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Demotech-rated Fla. property insurers added millions in paid-in surplus

 

Date: March 07, 2017
Source: S&P Global
Author:   

 

Several Florida property insurers obtained capital contributions in recent months to supplement policyholders' surplus that otherwise would have been eroded in part due to underwriting-driven net losses. S&P Global Market Intelligence found that at least 11 Florida-focused entities with A-category financial stability ratings from Demotech that are engaged in the personal and/or commercial residential property insurance business received capital contributions from their parents or affiliates between Dec. 1, 2016, and Feb. 28, 2017.

Each of the 11 entities reported net underwriting losses in 2016, a year in which many Florida personal and/or commercial residential property insurers saw a sharp reduction in underwriting profitability. Demotech disclosed in February that it asked certain of the 57 Florida property insurers it rates to infuse additional capital following a series of judicial rulings that cast doubt upon some of the industry's established claims procedures.

The rating agency suspended its previously written guidance applicable to the Florida companies as it reviews carriers' response to challenges raised by what the industry has characterized as a "crisis" associated with litigation stemming from the assignment of benefits on non-weather-related water loss claims. In particular, Demotech warned that some carriers faced potential downgrades in the absence of "necessary enhancements" to their balance sheets.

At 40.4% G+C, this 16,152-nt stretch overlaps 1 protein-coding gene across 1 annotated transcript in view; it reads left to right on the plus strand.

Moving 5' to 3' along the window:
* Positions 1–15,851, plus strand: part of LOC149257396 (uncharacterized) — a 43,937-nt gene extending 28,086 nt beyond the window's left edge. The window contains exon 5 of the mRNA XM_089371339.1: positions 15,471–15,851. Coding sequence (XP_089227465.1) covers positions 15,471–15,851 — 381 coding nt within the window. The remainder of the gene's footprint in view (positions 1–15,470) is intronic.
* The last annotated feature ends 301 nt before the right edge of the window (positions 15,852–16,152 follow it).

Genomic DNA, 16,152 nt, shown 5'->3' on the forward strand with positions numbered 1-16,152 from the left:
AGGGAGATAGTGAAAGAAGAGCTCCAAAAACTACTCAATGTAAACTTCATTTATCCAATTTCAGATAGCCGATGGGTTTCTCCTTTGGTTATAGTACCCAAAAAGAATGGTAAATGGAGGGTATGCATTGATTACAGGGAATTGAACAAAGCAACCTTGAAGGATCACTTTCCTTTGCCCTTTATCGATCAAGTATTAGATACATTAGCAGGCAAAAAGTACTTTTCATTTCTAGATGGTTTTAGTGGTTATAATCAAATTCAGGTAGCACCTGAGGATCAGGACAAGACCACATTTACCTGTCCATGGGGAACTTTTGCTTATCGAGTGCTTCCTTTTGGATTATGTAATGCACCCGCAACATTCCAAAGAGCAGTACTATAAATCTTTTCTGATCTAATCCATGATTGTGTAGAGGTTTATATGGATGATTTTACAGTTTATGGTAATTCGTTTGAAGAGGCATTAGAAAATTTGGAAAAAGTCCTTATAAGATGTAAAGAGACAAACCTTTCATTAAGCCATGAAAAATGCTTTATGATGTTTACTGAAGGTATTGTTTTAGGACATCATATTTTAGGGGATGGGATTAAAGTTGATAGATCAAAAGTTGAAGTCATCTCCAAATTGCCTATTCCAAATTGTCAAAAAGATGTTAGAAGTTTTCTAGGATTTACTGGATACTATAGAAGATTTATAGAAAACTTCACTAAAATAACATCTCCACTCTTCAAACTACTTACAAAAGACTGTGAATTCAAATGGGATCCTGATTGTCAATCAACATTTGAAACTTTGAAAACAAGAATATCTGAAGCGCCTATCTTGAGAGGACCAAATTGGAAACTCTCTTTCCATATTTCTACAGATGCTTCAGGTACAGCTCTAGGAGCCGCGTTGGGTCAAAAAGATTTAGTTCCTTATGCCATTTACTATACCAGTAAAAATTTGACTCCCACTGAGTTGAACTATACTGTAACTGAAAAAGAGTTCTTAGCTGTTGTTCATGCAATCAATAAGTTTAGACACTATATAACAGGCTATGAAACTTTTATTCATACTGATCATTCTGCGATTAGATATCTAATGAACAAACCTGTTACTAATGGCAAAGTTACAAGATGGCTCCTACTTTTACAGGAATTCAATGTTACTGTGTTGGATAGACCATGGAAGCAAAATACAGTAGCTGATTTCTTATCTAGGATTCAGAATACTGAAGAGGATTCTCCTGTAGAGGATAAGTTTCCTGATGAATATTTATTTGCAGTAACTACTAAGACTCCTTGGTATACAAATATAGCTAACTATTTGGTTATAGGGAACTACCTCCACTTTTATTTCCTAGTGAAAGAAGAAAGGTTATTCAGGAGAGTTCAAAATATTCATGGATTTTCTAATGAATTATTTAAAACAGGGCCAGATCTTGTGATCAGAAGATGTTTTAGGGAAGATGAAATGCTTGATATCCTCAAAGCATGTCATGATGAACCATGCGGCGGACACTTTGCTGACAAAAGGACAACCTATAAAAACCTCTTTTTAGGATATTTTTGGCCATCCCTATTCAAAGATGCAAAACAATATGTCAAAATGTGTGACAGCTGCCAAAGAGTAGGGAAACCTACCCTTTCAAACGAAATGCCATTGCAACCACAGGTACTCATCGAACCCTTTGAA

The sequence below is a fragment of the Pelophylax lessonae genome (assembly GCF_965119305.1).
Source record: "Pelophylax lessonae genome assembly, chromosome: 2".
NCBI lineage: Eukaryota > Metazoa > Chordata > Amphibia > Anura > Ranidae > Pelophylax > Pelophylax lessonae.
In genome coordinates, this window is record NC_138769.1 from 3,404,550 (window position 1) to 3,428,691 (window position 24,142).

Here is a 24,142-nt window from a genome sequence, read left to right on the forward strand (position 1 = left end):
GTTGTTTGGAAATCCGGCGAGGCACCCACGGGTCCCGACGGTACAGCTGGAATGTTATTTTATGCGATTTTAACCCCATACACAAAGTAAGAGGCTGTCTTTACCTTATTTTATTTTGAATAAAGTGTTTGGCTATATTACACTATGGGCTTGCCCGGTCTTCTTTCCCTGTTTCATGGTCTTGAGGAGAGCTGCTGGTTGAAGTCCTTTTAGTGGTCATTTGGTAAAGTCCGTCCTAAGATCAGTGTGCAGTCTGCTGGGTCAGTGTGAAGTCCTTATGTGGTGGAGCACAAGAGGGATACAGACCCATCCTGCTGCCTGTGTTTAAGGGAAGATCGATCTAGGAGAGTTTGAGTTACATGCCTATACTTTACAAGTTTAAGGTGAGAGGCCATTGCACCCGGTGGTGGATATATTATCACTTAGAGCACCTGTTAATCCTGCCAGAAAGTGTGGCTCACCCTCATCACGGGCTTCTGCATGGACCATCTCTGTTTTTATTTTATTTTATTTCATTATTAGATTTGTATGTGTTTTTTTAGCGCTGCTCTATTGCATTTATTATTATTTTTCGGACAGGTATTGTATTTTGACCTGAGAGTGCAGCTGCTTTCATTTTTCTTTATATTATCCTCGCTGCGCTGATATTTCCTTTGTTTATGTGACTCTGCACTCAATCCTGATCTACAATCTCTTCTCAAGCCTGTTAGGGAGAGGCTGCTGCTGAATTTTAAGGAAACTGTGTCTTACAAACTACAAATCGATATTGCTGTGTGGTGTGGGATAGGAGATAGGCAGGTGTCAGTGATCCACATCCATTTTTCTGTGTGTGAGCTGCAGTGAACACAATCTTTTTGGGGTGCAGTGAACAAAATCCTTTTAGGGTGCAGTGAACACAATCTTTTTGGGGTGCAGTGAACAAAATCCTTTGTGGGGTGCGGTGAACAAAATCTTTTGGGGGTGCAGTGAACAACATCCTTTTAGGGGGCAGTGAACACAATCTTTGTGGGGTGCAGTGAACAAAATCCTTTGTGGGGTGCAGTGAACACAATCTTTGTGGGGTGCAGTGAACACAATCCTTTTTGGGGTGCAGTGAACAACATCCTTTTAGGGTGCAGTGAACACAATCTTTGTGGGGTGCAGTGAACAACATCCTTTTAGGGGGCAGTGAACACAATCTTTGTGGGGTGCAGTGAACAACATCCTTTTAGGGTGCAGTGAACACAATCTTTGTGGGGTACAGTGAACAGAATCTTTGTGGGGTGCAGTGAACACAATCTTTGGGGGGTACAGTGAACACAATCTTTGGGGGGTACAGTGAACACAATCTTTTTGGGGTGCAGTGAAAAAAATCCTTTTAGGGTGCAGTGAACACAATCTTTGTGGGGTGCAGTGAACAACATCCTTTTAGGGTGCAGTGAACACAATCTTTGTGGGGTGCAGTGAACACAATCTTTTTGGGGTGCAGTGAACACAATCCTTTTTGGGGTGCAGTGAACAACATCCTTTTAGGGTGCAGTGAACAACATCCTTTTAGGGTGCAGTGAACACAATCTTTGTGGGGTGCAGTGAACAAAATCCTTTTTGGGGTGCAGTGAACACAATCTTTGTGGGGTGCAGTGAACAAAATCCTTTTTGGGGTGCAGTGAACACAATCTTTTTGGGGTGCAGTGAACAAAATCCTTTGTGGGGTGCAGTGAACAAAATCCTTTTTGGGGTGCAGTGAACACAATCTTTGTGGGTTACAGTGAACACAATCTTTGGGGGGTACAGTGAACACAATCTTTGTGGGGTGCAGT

And it suggested that some could benefit from the application of Statutory Statement of Accounting Principles, or SSAP, No. 72, which provides insurers with the opportunity to address financial matters subsequent to year-end and prior to the March 1 due date for annual statutory statements. All 11 of the companies that were determined to have received capital contributions since Dec. 1, 2016, maintain ratings of "exceptional" or "unsurpassed" from Demotech, and several of them specifically referenced SSAP No. 72 in their discussions of the accounting for the injections.

Most notable among them was the $50 million that Security First Insurance Co. said it obtained from its parent, effective Dec. 31, 2016. The notes to the company's annual statement listed the receipt of $45 million in paid-in surplus and $5 million in capital changes. They further stated that Security First on Feb. 9 received settlement of $20 million from its parent resulting from the capital contribution, which it recognized in its year-end 2016 financials under SSAP No. 72.

The increases in capital and surplus helped Security First offset the $35.2 million net loss it reported in 2016, which resulted in large part from a $46.3 million net underwriting loss. Security First reported an underwriting loss of approximately $946,000 in 2015. Its 2016 combined ratio of 126.9% stands as the company's highest in a full calendar year since its 2005 launch.